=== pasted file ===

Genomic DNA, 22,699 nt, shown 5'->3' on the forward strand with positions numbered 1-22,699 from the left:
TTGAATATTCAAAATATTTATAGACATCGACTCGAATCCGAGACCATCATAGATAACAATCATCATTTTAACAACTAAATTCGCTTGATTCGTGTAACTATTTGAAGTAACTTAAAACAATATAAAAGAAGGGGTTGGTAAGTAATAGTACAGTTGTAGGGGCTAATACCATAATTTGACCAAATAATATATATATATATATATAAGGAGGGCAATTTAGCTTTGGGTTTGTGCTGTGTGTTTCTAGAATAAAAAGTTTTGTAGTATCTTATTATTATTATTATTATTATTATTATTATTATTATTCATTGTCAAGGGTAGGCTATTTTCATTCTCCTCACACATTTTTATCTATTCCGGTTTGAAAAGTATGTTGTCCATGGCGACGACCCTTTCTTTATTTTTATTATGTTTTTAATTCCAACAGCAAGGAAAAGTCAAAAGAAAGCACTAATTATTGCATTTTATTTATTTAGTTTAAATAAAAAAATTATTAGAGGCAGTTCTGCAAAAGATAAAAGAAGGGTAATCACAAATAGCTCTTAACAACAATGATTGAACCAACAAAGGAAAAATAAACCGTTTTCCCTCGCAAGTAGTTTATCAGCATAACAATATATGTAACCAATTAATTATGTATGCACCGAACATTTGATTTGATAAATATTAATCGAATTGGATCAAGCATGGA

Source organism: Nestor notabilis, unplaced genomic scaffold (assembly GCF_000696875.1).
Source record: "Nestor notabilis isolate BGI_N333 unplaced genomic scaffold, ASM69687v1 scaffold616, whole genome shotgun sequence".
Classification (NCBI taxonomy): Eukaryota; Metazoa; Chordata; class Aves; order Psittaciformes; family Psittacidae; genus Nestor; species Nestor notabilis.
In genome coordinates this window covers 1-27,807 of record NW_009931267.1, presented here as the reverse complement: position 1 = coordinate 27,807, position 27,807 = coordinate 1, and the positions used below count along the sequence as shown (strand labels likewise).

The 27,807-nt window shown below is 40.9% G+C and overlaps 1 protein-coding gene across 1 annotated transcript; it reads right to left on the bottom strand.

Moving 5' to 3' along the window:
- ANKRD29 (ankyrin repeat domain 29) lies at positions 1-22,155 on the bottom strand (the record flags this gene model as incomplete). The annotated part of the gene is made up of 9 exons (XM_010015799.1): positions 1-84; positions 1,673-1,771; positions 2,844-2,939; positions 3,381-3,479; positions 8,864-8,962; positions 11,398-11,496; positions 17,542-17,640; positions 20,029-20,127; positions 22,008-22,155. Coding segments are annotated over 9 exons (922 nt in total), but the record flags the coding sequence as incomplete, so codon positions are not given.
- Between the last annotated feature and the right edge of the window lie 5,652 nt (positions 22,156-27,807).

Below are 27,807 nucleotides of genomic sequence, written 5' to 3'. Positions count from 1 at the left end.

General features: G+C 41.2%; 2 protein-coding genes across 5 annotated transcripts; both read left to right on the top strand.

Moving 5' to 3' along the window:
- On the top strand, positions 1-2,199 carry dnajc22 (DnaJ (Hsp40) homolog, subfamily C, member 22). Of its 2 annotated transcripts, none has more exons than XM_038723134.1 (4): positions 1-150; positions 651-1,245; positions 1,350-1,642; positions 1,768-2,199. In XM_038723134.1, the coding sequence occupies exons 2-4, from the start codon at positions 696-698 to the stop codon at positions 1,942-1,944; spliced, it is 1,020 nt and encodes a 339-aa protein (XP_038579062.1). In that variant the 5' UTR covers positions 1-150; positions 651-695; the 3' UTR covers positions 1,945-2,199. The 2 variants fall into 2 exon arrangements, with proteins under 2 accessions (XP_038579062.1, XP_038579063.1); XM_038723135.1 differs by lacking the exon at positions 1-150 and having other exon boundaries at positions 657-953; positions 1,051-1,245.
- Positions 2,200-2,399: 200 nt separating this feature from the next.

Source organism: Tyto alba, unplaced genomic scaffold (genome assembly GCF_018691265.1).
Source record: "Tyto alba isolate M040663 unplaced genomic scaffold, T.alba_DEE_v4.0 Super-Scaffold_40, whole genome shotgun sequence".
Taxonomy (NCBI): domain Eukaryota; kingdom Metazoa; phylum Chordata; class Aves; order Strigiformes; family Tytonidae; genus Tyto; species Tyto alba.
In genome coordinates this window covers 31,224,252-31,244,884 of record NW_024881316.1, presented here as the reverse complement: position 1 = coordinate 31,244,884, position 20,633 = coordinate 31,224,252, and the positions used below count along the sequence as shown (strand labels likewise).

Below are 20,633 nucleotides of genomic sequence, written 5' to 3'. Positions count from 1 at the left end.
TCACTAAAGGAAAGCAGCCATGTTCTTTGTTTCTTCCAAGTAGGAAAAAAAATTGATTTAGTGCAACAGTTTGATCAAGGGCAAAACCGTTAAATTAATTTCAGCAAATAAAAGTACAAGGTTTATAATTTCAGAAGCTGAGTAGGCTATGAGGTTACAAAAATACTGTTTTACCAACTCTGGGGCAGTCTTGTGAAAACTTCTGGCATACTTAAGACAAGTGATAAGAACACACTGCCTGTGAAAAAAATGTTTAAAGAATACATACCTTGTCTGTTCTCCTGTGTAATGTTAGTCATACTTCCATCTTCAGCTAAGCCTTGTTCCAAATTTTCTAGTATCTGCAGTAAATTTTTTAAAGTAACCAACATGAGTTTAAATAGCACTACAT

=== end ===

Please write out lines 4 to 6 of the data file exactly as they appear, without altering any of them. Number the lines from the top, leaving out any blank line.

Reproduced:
Source record: "Nestor notabilis isolate BGI_N333 unplaced genomic scaffold, ASM69687v1 scaffold616, whole genome shotgun sequence".
Classification (NCBI taxonomy): Eukaryota; Metazoa; Chordata; class Aves; order Psittaciformes; family Psittacidae; genus Nestor; species Nestor notabilis.
In genome coordinates this window covers 1-27,807 of record NW_009931267.1, presented here as the reverse complement: position 1 = coordinate 27,807, position 27,807 = coordinate 1, and the positions used below count along the sequence as shown (strand labels likewise).